Specifically, I want to comment on the various options (the "may" rubrics) in the LSB rubrics for the Common Service. I will not spend much time below dealing with the various things that are not mentioned in the LSB rubrics: placement of celebrant and deacon, how to hold the hands, when to bow the head, genuflect, etc. Those things are ably dealt with in The Conduct of the Services by Piepkorn and McClean, whose rubrics are placed side-by-side with the Ordinary in Daily Divine Service Book and Daily Divine Service Book: Rubrics for Celebrant and Deacon.
Please see the LSB Desk Edition: Liturgy for further details regarding this service.
LSB became available in the second half of 2006. It is now the first have of 2012 and still no Desk Edition. Gottesdienst will be sure to provide a similar commentary(ies) on those rubrics when they appear.
Confession and Absolution
The presiding minister may conduct the Confession and Absolution from outside the chancel.
The minister does well to take advantage of this rubric. The time of public confession is, properly speaking, the preparation for the Divine Service and is thus fittingly conducted from the nave just below the chancel steps.
A note on "presiding minister:" this corresponds to the traditional term "celebrant."
A Hymn of Invocation may be sung.
The minister does well take advantage of this rubric. The singing of hymns is a hallmark of the modern Lutheran rite.
It is less awkward if the congregation is taught to stand for the first hymn. Then they are already standing for the Invocation. It is awkward indeed to have the celebrant's first action be the slow raising of the palms to have the people rise rather than the sign of the cross, or for his first words to be "Please Rise" instead of "In the Name..."
The sign of the cross may be made by all in remembrance of their Baptism.
The presiding minister may face the altar and sign himself, or he may face the congregation and mark them with the sign of the cross.
The celebrant does well to face the altar for the Invocation because, as the name indicates, this part of the liturgy is invoking God, not blessing the people.
[Invocation and versicles]
The celebrant faces the people, turning by his right, for "Beloved in the Lord. . . " and turns by his left back to the altar for "Our help is in the name (+) of the Lord."
If he remains standing, the presiding minister faces the altar.
Indeed, even if he kneels he faces the altar!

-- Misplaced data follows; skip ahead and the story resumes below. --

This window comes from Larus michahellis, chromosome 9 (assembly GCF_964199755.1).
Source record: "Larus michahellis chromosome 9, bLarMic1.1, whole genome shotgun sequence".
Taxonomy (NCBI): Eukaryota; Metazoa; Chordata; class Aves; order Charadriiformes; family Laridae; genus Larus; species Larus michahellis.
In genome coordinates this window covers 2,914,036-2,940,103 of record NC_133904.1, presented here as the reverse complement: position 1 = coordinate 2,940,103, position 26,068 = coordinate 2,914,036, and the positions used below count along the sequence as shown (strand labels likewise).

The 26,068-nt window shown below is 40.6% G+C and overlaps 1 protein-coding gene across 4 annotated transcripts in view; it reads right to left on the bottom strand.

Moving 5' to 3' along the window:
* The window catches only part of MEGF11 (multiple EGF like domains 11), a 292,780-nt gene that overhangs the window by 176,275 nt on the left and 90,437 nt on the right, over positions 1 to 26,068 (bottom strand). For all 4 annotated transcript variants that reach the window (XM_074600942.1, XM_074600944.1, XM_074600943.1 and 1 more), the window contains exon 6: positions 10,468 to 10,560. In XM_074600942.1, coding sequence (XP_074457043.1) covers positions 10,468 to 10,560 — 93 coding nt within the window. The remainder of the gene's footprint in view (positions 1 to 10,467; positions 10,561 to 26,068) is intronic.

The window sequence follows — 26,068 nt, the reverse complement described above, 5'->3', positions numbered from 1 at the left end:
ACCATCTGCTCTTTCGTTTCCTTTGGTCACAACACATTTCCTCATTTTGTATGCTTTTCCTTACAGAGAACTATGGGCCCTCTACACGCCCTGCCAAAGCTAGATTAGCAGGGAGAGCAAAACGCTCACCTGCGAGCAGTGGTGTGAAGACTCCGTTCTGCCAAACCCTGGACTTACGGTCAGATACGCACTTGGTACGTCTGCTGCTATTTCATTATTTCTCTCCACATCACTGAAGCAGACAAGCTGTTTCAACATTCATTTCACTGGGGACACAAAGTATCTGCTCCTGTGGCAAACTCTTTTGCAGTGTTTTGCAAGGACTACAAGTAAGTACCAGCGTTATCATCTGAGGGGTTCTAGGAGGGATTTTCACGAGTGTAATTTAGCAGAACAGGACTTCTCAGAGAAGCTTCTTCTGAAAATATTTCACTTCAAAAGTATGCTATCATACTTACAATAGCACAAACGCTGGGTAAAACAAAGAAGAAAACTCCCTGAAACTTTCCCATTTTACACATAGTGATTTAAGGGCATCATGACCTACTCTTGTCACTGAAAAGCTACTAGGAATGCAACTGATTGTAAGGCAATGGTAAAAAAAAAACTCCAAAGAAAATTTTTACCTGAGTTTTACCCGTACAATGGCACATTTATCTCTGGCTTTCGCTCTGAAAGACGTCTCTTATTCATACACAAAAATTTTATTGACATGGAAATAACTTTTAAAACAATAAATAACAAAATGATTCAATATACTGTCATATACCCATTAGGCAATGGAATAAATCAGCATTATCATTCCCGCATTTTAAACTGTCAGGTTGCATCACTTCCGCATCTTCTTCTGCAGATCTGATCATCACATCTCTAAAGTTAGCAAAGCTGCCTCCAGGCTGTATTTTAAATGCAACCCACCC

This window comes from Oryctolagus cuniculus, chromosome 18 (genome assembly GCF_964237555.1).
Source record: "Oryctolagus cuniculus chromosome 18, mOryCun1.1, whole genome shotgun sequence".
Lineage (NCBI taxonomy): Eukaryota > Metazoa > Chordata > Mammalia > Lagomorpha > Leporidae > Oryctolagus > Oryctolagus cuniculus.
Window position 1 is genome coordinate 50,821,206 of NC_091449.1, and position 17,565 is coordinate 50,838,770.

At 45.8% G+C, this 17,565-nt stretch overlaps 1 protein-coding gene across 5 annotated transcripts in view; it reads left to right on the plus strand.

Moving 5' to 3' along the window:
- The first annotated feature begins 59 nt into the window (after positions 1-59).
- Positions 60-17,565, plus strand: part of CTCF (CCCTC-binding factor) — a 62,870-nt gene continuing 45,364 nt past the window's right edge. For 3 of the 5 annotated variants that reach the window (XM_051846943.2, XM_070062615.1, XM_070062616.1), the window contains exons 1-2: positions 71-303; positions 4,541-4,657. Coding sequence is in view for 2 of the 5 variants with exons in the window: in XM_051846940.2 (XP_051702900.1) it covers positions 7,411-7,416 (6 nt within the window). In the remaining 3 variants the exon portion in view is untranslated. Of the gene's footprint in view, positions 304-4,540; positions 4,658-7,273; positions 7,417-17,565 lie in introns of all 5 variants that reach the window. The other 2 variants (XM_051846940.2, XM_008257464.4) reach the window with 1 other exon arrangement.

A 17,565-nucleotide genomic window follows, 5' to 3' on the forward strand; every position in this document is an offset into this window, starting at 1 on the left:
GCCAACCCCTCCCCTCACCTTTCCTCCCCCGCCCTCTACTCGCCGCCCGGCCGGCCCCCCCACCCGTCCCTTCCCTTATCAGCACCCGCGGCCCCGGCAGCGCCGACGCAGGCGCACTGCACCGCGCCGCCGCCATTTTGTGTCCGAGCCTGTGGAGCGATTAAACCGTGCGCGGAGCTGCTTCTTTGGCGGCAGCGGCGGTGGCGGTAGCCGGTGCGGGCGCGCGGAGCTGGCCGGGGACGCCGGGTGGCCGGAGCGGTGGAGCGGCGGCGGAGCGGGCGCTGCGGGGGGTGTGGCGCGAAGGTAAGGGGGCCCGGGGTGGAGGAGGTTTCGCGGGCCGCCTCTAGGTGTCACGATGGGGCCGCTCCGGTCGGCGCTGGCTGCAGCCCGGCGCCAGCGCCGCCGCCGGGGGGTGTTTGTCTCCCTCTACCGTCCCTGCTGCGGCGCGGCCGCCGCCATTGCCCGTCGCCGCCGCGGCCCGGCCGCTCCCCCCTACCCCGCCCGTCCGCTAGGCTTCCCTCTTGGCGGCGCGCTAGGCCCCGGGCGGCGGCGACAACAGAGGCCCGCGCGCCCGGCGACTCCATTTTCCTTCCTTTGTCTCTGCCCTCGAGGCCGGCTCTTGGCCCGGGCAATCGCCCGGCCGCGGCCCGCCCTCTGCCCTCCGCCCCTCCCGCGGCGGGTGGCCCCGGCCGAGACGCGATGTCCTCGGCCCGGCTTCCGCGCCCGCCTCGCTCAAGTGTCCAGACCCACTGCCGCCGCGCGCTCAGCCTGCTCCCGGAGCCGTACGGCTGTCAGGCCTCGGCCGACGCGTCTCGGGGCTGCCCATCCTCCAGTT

Silence for reflection on God's Word and for self-examination.
[Two options for the public confession]
The left hand side contains the indicative-operative, or Sacramental, formula of absolution. The right hand side contains the Common Service's declaration of grace. The left hand side option is not part of the Common Service and was not used as part of the Missouri Synod printings of the Common Service until TLH in 1941. The editors of Gottesdienst have had a lot of back and forth over which is the better option for public worship. I prefer the declaration of grace for pastoral reasons. Namely, I believe that one should not say "I forgive you" to someone unless one has actually spoken with them and know one should not be saying "I bind unto you. . . " This is an impossibility with a mixed crowd. Nor do I believe it to be the best practice to attach conditions to Sacramental formulae (Upon this your confession. . . ). Thus I believe the Sacramental formula is best reserved for the Confessional.
Introit, Psalm, or Entrance Hymn
The presiding minister and his assistants may enter the chancel.
The minister does well to always avail himself of the Introit rather than a Psalm or Entrance Hymn. The Introit is an historic proper and should not be replaced with a Psalm or Hymn any more than a Gospel lesson should be replaced by a Psalm or Hymn. Frankly, this is one of the chief weaknesses in the Reformation era orders, in my opinion. They did indeed often omit historic propers or replace parts of the ordinary with hymns that can only be called paraphrases rather than translations.
The "assistants" of the "presiding minister." These should be other other called and ordained ministers, the liturgical deacon [and liturgical subdeacon for those parishes blessed with three pastors] : see AC XIV. Of course, such assistance is not available in the majority of our parishes. Where it is, appropriate rubrics for liturgical deacon and subdeacon can be found in DDSB: Rubrics for Celebrant and Deacon and The Conduct of the Services by Piepkorn and McClean published by Redeemer Press.
[Gloria in Excelsis]
During Advent and Lent, the Gloria in Excelsis is omitted.
The Gloria in Excelsis is appropriately omitted at all penitential days, anytime the color is violet. It may also be omitted at any weekday Divine Service.